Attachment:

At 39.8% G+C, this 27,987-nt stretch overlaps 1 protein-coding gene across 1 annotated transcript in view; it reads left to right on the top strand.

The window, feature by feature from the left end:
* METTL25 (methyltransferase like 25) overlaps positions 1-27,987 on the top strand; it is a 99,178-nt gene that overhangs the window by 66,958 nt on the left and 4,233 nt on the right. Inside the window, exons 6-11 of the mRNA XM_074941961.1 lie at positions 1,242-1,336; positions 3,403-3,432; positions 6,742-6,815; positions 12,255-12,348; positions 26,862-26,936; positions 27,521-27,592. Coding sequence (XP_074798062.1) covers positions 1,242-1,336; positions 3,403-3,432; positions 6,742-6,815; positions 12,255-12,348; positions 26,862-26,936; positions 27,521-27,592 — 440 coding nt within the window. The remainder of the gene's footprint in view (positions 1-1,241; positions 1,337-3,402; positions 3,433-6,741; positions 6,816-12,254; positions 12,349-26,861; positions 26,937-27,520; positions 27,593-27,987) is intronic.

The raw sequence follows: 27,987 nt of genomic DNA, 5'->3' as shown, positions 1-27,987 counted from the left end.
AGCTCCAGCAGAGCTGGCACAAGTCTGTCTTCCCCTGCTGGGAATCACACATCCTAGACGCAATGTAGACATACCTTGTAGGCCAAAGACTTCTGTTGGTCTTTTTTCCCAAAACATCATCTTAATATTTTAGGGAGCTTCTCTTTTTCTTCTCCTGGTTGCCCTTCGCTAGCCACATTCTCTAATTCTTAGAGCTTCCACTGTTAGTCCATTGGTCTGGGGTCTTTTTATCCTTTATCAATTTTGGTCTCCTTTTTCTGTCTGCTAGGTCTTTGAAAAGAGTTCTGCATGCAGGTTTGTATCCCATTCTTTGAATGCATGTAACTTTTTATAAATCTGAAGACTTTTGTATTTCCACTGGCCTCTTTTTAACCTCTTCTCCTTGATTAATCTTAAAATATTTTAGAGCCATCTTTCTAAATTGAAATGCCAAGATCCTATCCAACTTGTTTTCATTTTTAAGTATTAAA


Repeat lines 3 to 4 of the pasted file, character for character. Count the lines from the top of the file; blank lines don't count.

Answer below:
* METTL25 (methyltransferase like 25) overlaps positions 1-27,987 on the top strand; it is a 99,178-nt gene that overhangs the window by 66,958 nt on the left and 4,233 nt on the right. Inside the window, exons 6-11 of the mRNA XM_074941961.1 lie at positions 1,242-1,336; positions 3,403-3,432; positions 6,742-6,815; positions 12,255-12,348; positions 26,862-26,936; positions 27,521-27,592. Coding sequence (XP_074798062.1) covers positions 1,242-1,336; positions 3,403-3,432; positions 6,742-6,815; positions 12,255-12,348; positions 26,862-26,936; positions 27,521-27,592 — 440 coding nt within the window. The remainder of the gene's footprint in view (positions 1-1,241; positions 1,337-3,402; positions 3,433-6,741; positions 6,816-12,254; positions 12,349-26,861; positions 26,937-27,520; positions 27,593-27,987) is intronic.

The raw sequence follows: 27,987 nt of genomic DNA, 5'->3' as shown, positions 1-27,987 counted from the left end.